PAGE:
Riding with the Brake On: The Habit of Hesitation
On almost any day, I can feel the pressure of the parking brake dragging on my soul when I have my first look at my email inbox. Then the decision-making process begins. Which item will be easiest to take care of? Which will be quickest? Which will be juicy and interesting? Which should I stare at half a dozen times before taking any action?
Perhaps you've had a similar experience. I notice it also crops up with to-do lists. I often wait until later in the day to tackle the trickier matters, because by then I'll be a better person and have a wealth of time and wisdom.
(writing interrupted by falling asleep at the computer)
So, what is it about The Thing That Needs To Be Done?
For me, probably it's that I don't like some Thing bossing me around like that. So it can just wait.
Or as Bernard Golden puts it in a favorite book of mine: "No one is going to tell me what to do — including myself."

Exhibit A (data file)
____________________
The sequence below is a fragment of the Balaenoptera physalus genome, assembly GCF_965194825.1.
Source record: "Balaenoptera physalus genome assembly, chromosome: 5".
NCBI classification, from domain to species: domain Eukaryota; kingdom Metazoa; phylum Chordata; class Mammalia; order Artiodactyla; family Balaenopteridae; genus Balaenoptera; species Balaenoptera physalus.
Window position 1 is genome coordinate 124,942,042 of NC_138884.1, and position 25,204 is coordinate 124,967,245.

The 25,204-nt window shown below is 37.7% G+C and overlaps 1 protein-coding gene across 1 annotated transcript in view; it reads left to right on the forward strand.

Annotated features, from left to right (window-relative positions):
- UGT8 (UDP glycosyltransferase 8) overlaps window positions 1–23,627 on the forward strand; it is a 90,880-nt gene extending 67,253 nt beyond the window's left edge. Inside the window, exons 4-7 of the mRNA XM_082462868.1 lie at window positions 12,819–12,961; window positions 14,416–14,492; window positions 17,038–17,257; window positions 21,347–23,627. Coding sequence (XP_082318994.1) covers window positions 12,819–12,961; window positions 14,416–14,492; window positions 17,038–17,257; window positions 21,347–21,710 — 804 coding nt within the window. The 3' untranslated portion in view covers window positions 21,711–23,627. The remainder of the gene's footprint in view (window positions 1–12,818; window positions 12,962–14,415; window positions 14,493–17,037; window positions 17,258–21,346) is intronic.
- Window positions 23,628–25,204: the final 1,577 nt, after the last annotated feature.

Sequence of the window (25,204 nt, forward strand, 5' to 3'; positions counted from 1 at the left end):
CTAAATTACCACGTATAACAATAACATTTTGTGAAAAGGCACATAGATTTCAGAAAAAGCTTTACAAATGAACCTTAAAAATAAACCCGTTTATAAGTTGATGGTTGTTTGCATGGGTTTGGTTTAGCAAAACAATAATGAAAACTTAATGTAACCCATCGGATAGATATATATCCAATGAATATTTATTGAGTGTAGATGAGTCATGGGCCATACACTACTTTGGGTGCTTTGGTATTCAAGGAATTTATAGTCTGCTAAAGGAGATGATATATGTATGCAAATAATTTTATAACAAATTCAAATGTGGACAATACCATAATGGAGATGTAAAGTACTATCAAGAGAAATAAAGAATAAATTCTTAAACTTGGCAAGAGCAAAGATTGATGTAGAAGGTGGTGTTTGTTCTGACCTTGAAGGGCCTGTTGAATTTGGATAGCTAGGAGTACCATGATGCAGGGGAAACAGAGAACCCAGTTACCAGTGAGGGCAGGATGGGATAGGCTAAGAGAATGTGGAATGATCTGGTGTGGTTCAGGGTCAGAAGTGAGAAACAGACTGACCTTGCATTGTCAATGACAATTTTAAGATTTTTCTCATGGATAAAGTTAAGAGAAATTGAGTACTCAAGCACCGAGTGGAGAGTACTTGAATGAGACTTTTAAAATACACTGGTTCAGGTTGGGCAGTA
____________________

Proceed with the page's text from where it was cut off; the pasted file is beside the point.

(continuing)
Also, if it needs to be done, it must be important; and I may not be up to it yet. Four or five hours from now, I surely will be.
I always always always feel good when the Thing is done. So, why don't I learn to jump into it first thing? After all, this has been going on for 64 years.
Will I be hesitating for hours at 90? Waiting to be better equipped and more in charge?
It's not a matter of whether stuff gets done; I do it and generally the same day. But what a waste to be so often pushing against the parking brake.
I've nattered about this here before, which didn't solve the problem.
Perhaps I'll devise a Brake Release Ceremony.